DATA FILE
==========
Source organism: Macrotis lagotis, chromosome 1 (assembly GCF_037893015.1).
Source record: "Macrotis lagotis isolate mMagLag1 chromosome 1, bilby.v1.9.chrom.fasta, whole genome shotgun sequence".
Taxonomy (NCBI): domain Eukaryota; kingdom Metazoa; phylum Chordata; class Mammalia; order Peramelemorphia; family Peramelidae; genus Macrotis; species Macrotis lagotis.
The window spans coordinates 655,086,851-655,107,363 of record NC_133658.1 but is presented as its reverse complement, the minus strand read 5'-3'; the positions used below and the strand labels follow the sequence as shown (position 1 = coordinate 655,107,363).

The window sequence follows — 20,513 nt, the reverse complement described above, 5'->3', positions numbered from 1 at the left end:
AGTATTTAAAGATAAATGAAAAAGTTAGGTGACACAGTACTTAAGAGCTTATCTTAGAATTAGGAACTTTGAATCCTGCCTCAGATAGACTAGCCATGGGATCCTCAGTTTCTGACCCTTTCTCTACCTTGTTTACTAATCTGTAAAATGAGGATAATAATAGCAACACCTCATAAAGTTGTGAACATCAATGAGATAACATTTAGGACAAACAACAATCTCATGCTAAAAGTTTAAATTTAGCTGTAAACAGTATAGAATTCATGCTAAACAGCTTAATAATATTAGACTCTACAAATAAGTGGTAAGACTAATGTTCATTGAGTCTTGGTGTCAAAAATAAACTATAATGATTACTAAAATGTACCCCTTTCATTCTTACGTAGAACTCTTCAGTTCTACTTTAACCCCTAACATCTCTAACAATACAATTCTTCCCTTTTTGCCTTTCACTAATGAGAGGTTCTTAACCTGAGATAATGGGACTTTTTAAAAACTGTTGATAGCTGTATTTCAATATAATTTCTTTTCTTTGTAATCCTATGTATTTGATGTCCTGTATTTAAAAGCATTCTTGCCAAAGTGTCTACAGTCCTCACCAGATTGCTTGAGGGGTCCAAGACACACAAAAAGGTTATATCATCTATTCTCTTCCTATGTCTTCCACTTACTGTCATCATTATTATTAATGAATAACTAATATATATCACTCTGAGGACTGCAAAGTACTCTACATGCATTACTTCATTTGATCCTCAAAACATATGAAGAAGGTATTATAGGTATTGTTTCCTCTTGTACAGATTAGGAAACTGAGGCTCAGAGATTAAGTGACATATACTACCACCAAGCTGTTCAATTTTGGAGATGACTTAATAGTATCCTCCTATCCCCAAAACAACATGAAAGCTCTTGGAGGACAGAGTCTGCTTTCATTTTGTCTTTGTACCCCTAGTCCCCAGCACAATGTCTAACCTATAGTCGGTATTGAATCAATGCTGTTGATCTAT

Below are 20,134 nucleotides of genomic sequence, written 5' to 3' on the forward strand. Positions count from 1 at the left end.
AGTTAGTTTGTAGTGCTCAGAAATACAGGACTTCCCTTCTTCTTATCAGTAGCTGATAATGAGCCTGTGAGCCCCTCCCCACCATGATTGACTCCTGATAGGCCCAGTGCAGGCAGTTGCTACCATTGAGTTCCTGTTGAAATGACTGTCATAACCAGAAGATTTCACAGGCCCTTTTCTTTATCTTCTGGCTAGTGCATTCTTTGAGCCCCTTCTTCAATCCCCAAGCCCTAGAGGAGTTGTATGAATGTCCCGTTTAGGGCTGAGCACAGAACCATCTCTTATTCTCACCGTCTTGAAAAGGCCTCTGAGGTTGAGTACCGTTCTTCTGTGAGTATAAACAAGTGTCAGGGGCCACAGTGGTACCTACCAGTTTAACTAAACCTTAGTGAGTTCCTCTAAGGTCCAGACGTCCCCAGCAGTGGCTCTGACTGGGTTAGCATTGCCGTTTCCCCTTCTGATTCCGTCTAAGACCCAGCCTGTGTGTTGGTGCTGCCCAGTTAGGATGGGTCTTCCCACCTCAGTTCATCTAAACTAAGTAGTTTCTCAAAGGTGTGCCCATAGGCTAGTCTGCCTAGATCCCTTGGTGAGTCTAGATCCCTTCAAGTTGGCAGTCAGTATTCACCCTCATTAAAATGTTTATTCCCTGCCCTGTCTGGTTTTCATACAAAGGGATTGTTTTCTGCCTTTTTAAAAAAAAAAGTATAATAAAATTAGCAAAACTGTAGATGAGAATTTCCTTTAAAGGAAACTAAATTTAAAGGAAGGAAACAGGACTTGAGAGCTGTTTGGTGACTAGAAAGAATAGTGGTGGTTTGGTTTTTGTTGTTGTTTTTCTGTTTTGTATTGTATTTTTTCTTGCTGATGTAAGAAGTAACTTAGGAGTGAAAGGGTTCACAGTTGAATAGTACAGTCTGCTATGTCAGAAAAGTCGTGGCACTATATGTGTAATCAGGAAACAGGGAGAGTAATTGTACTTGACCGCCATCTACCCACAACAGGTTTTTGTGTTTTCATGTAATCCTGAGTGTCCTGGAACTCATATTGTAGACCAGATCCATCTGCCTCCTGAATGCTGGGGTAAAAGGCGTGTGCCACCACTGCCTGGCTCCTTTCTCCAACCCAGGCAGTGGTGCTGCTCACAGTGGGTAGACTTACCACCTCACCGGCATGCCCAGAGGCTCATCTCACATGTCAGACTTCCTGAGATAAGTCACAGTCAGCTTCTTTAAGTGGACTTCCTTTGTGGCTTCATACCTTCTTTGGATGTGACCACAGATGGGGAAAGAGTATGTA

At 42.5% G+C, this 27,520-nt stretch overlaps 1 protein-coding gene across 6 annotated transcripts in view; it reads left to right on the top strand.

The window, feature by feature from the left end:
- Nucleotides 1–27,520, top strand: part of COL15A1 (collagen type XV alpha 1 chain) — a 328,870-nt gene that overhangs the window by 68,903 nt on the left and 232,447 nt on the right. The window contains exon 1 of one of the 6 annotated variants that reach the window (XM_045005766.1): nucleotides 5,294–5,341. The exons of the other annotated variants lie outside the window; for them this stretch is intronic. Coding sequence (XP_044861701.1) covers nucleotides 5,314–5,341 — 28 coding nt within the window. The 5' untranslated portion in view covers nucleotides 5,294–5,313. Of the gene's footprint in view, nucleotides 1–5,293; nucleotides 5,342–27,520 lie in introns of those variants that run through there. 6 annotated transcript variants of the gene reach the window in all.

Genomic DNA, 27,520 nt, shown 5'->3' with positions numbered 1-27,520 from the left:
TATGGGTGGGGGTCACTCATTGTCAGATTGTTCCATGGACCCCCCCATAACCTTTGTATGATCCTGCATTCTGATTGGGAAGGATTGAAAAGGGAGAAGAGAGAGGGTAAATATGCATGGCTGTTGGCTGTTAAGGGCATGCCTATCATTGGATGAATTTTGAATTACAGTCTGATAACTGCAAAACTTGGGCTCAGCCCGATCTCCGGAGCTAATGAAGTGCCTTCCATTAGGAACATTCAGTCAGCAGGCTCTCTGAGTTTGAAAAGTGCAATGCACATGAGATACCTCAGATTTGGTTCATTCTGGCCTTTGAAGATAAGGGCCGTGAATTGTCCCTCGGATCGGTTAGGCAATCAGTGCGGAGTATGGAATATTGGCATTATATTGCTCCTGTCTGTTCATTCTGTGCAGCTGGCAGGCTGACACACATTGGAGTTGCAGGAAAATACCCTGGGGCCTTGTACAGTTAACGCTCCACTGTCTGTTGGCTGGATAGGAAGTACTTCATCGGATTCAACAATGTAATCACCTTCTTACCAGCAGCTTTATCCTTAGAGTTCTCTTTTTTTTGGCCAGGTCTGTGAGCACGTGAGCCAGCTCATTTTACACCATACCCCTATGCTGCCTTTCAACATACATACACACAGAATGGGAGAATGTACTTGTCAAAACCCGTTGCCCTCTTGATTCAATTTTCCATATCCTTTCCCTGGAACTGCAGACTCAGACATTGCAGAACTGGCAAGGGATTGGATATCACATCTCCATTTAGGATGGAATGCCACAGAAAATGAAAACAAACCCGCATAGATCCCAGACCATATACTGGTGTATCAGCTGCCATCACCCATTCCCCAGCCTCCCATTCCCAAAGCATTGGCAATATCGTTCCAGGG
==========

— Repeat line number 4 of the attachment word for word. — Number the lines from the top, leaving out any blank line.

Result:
The window spans coordinates 655,086,851-655,107,363 of record NC_133658.1 but is presented as its reverse complement, the minus strand read 5'-3'; the positions used below and the strand labels follow the sequence as shown (position 1 = coordinate 655,107,363).